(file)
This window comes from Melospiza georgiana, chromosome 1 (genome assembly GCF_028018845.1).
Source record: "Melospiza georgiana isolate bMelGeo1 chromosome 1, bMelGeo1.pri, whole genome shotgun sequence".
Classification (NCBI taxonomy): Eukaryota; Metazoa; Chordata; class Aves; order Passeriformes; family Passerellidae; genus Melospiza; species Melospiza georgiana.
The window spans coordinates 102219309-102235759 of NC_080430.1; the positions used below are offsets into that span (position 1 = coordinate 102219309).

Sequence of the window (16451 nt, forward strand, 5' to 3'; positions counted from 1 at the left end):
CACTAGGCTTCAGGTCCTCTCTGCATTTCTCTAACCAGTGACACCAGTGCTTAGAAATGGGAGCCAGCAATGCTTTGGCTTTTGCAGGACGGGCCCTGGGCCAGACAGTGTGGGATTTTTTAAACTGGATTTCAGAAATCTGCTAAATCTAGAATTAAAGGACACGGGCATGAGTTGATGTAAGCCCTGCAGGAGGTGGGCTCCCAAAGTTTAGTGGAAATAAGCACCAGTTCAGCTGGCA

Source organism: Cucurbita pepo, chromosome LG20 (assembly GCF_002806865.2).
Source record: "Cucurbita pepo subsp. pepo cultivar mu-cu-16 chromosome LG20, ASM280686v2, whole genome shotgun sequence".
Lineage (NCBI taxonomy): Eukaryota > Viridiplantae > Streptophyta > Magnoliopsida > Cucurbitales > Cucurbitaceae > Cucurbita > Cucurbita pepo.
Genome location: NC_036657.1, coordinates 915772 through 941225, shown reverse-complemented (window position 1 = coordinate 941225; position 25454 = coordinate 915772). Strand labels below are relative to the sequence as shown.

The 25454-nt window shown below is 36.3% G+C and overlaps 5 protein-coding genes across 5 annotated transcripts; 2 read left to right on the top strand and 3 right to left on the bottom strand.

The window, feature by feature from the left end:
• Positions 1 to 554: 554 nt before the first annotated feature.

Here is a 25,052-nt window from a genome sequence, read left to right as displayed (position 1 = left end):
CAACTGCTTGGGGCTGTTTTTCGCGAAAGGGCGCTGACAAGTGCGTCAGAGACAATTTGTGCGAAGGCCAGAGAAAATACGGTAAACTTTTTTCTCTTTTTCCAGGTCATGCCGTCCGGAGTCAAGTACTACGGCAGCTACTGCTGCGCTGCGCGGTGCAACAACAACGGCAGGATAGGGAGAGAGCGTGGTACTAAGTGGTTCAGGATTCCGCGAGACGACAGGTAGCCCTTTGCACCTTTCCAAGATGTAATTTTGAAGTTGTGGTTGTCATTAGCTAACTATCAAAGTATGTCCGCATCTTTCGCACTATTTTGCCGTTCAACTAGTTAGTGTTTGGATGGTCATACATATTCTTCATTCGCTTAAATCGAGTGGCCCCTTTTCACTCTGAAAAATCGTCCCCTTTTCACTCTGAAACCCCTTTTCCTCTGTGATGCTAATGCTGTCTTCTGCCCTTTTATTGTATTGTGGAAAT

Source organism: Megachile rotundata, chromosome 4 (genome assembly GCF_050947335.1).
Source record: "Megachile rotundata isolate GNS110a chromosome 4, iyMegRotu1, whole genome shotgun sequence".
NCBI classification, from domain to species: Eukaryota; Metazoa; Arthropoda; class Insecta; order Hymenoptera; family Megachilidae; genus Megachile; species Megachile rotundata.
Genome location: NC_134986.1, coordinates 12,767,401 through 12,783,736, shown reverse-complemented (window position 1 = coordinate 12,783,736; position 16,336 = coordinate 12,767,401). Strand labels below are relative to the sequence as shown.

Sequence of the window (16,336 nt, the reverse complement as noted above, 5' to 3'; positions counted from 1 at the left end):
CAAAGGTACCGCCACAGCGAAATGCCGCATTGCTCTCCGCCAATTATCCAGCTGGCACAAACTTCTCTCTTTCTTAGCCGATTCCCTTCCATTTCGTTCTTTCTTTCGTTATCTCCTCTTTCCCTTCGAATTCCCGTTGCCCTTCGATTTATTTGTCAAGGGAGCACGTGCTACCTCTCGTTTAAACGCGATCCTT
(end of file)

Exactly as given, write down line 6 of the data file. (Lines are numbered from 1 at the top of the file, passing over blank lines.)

CACTAGGCTTCAGGTCCTCTCTGCATTTCTCTAACCAGTGACACCAGTGCTTAGAAATGGGAGCCAGCAATGCTTTGGCTTTTGCAGGACGGGCCCTGGGCCAGACAGTGTGGGATTTTTTAAACTGGATTTCAGAAATCTGCTAAATCTAGAATTAAAGGACACGGGCATGAGTTGATGTAAGCCCTGCAGGAGGTGGGCTCCCAAAGTTTAGTGGAAATAAGCACCAGTTCAGCTGGCA